New place to hike near Eagle
EAGLE, Colorado ” The people in his work crew joked that Steve Austin had done so much volunteer trail building around Colorado he has tools named after him.
The teasing isn’t that much of an exaggeration. For the past 21 years, Austin has trekked from his Denver home to volunteer on public lands projects throughout the state.
“It’s just what I do all summer since I retired,” he says.
For the past two decades, Austin has bushwhacked miles of hiking trails, shored up countless walls and built numerous timber retaining walls. It is hard work, but he keeps coming back for more.
Last week, Austin and 55 other volunteers converged at Sylvan Lake State Park to build the first section of a trail that will eventually stretch five miles from the visitor center, located below the Brush Creek fork, all the way to the lake.
The work crew was gathered by Volunteers for Outdoor Colorado, a nonprofit organization with the stated mission to “motivate and enable citizens to be active stewards of Colorado’s public lands.” Since its foundation in 1984, the group as completed nearly 300 trail and habitat projects valued at more than $15 million. More than 50,000 volunteers have assisted in that work.
In return for their labor, volunteers enjoy the camaraderie of a large camp-out with a food provided by the nonprofit.
“All our volunteers need to bring are gloves, work clothes and water,” says Kara Silbernagel, a Volunteers for Outdoor Colorado staff member.
The Sylvan Lake effort is one of 20 projects undertaken by the organization this summer. That amounts to a project a week between May and October, Silbernagel says.
The organization has criss-crossed the state this summer, from the Denver metro area to Navajo State Park in southwestern Colorado. Silbernagel says the group works in cooperation with Colorado State Parks, the U.S. Forest Service, the Bureau of Land Management and various municipalities to identify needs and allocate resources.
For instance, during last week’s Sylvan Lake project, state parks personnel were on hand to operate heavy equipment needed to move rock and haul timber to the site.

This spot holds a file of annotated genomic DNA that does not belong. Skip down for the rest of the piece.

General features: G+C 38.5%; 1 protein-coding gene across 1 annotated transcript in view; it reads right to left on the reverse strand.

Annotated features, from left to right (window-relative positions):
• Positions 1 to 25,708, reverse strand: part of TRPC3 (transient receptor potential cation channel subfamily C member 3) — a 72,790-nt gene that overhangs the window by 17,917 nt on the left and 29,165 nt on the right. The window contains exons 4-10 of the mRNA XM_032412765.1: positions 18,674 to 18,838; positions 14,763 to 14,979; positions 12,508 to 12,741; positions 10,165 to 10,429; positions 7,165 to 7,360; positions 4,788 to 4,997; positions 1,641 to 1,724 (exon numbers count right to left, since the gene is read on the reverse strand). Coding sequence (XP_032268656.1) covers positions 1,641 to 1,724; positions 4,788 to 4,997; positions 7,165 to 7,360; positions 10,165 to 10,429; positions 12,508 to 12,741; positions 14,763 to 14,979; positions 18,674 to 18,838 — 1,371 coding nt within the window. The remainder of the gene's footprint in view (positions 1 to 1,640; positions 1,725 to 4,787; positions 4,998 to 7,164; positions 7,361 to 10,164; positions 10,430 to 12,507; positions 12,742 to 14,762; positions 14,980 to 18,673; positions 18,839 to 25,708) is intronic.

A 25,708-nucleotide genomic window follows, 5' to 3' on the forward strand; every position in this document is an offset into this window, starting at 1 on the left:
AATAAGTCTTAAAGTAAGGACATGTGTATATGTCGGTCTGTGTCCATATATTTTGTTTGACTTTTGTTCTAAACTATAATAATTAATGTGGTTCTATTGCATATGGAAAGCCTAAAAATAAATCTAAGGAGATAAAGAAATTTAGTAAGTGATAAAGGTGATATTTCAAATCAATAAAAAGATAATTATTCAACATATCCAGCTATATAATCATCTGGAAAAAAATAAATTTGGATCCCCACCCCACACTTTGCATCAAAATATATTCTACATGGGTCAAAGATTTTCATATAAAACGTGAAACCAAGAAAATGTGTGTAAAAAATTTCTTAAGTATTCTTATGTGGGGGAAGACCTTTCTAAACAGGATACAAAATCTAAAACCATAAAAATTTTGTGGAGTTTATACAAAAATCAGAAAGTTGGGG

The Sylvan Lake State Park trail is one of the more logistically difficult projects done this summer. Last weekend’s trail-building session took place on some of the trickiest terrain the trail will traverse: the steep hillside located south of the creek across from the group camping sites.
Terry Gimbel, a volunteer who is a retired state parks ranger, laid out the route. She says users had beaten down a path through the woods, but the steep terrain eventually prevented them from going more than a few yards. “This is a key piece to get done, because there are so many structures involved,” she says.
By “structures” she means timber walls that will stabilize the area below the trail and prevent erosion. Building the walls was tough because timbers had to be hauled down a steep hillside, across the creek and back up the opposite hillside. Crews fashioned a timber-hauling zip line to solve their problem.
Once the timbers are where they need to be, it takes expertise to design a wall that will serve its purpose and withstand the elements. Gimbel said Bob Finch, another former state parks employee who works for the nonprofit, oversaw construction of the 5-foot high walls. Finch had to anchor timbers to the hillside and angle the walls as they rose. Volunteers hauled buckets and buckets of dirt to complete the construction.
Because of the technical nature of the project, Gimbel said crews were expected to complete only around 400 feet of trail this week. Future crews will then be called in for more typical trail-building as the path is extended down the hillside and across meadows to the visitor center.
Emily Aranow, of Denver, was one of the volunteers who spent last weekend at Sylvan Lake State Park. “After you do a project like this, when you go out hike and climb five steps, you look at them and appreciate that someone had to build those steps,” she said.
Chad Shupien, a house painter and English-language teacher from Denver, spent six days backpacking the Chicago Basin in southwest Colorado before joining up with the Sylvan Lake crew.
“I have a pretty flexible schedule for volunteering. I go hike and use these trains a lot,” he says. “This is a way of giving back.”
The notion of giving back to the trail system was an often-repeated mantra among the volunteers. “Now, we expect to see the people from Eagle down helping us when we are working at Cherry Creek State Park,” says Aranow.
Retiree Murel McGrath, of Denver, says volunteering also is a great way to really appreciate the public lands Colorado has to offer. “You find interesting places you didn’t know existed before,” she said. “Now we know Eagle is a beautiful little town.”
To learn more about Volunteers for Outdoor Colorado visit the organization’s Web site at http://www.voc.org.